Yupp, you’ve guessed it, HTTP. HyperText Transfer Protocol (HTTP/HTTPS) is the go-to language for IoT devices, in that it’s the protocol used when devices talk to each other via the internet. I know what you are thinking: what about everything we’ve heard about security in the news? Surely there is nothing more important than security in IoT? Security was a close second for me when deciding the most important thing about testing, but here’s why HTTP pipped it to the finish line…
We operate in a continuous delivery world in which a seamless customer experience is paramount. Regardless of whether you’re a global Fortune 500 organization or a fast-growing startup, failing to deliver a digital experience that delights your users is a critical mistake you can’t afford to make.
Businesses want software that delights end users. Customer experience is the priority. But even as the requirement for ever better experiences grows, actually delivering on that requirement is getting harder.
There are two things you should know about the latest release of Eggplant AI, our intelligent test automation solution.
1: It will give you much greater insight into the quality of your releases.
2: It will make your testing process more focused and more efficient.
Quality assurance (QA) used to be a compliance activity. You were releasing a product and needed to test it and stamp it “approved.” QA was about testing that the code worked. You might manually test the code. You might have even tried some automation — coding a set of test scripts that would try to capture regressions or errors that you had eradicated in the past, but which somehow crept back in. All in all, you were reasonably satisfied that you achieved a level of test coverage that met your goals. Then, you put your code into production and crossed your fingers that nothing went wrong. And if it did, you tried to fix it as quickly as humanly possible.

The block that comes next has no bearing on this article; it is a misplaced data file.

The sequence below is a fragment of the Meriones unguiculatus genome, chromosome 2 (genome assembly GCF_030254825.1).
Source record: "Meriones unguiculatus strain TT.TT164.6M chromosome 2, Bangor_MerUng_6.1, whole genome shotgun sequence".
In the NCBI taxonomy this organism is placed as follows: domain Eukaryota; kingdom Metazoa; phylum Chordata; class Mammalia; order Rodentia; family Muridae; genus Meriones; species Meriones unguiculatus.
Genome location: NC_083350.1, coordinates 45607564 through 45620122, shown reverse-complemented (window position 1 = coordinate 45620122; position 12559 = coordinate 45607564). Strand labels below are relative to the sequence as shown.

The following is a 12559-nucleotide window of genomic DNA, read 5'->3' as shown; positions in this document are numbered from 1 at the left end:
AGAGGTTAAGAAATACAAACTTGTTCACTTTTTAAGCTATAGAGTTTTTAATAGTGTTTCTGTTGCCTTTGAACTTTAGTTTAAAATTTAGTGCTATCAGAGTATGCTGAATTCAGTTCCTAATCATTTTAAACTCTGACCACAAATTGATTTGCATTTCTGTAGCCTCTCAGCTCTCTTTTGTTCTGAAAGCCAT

It used to be that software testers could test their applications on just one platform, and only have to worry about testing that the code worked.
We recently co-hosted a webinar with Bloor Research about the Future of Testing, and in it, we conducted an informal poll about artificial intelligence (AI) and testing. When we asked what everyone thought the biggest advantage was to incorporating AI into a test automation strategy, attendees overwhelmingly selected team productivity and efficiency.
The focus on artificial intelligence (AI) in general, in technology, and particularly in testing, is prompting organizations worldwide to take it seriously. It’s hard to ignore AI’s potential benefits, including improved productivity and efficiency, fewer defects, a better UX, and happy customers. And with DevOps and continuous delivery here to stay, staying relevant depends on keeping pace, which is why test automation is so critical.
We recently commissioned a study of 750 development team leaders in the UK and the U.S. to gauge the extent of the pressure today’s organizations are experiencing with respect to app development. On the same day that we announced our App Gap research results—revealing that almost half of businesses feel the pressure to launch often untested apps—we hosted the first in our series of our Digital Automation Intelligence Roadshows.
You can find 28 million apps on Google Play and 22 million in Apple’s App Store. Yet, nearly one in four people who download an app use it only once. Apps are incredibly slow under certain circumstances, don’t work in key parts of the workflow, and have less-than-optimal usability. The app scrap heap is growing because many organizations are still testing to ensure code quality, not a superior user experience (UX).